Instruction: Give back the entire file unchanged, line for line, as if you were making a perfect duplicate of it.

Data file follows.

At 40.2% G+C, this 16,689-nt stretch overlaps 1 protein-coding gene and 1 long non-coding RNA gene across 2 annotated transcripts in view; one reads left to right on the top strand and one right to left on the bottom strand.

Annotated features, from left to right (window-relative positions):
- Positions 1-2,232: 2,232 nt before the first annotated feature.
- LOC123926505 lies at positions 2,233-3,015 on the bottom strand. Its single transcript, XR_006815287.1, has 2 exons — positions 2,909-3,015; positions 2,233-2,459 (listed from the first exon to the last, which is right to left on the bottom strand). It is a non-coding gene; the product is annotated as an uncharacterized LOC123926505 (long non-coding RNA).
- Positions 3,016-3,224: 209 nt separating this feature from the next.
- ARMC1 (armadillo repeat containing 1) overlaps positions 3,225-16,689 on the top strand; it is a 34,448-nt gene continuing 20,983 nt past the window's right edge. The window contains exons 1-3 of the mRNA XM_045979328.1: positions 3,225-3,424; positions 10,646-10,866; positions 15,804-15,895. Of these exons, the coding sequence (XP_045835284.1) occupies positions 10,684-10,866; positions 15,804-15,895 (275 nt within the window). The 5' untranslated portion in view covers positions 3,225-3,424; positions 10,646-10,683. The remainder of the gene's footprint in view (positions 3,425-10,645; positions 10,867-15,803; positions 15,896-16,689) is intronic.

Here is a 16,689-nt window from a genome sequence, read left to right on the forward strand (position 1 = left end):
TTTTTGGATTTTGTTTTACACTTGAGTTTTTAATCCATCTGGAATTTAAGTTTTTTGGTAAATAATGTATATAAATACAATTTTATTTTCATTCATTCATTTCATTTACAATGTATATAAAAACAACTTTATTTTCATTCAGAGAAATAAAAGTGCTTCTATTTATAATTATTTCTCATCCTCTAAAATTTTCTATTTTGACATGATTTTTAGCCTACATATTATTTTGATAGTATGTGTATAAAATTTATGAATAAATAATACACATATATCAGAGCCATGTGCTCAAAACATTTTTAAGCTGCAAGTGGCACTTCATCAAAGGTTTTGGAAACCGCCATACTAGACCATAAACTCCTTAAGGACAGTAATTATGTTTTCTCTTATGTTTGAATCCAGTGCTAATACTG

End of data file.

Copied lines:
At 40.2% G+C, this 16,689-nt stretch overlaps 1 protein-coding gene and 1 long non-coding RNA gene across 2 annotated transcripts in view; one reads left to right on the top strand and one right to left on the bottom strand.

Annotated features, from left to right (window-relative positions):
- Positions 1-2,232: 2,232 nt before the first annotated feature.
- LOC123926505 lies at positions 2,233-3,015 on the bottom strand. Its single transcript, XR_006815287.1, has 2 exons — positions 2,909-3,015; positions 2,233-2,459 (listed from the first exon to the last, which is right to left on the bottom strand). It is a non-coding gene; the product is annotated as an uncharacterized LOC123926505 (long non-coding RNA).
- Positions 3,016-3,224: 209 nt separating this feature from the next.
- ARMC1 (armadillo repeat containing 1) overlaps positions 3,225-16,689 on the top strand; it is a 34,448-nt gene continuing 20,983 nt past the window's right edge. The window contains exons 1-3 of the mRNA XM_045979328.1: positions 3,225-3,424; positions 10,646-10,866; positions 15,804-15,895. Of these exons, the coding sequence (XP_045835284.1) occupies positions 10,684-10,866; positions 15,804-15,895 (275 nt within the window). The 5' untranslated portion in view covers positions 3,225-3,424; positions 10,646-10,683. The remainder of the gene's footprint in view (positions 3,425-10,645; positions 10,867-15,803; positions 15,896-16,689) is intronic.

Here is a 16,689-nt window from a genome sequence, read left to right on the forward strand (position 1 = left end):
TTTTTGGATTTTGTTTTACACTTGAGTTTTTAATCCATCTGGAATTTAAGTTTTTTGGTAAATAATGTATATAAATACAATTTTATTTTCATTCATTCATTTCATTTACAATGTATATAAAAACAACTTTATTTTCATTCAGAGAAATAAAAGTGCTTCTATTTATAATTATTTCTCATCCTCTAAAATTTTCTATTTTGACATGATTTTTAGCCTACATATTATTTTGATAGTATGTGTATAAAATTTATGAATAAATAATACACATATATCAGAGCCATGTGCTCAAAACATTTTTAAGCTGCAAGTGGCACTTCATCAAAGGTTTTGGAAACCGCCATACTAGACCATAAACTCCTTAAGGACAGTAATTATGTTTTCTCTTATGTTTGAATCCAGTGCTAATACTG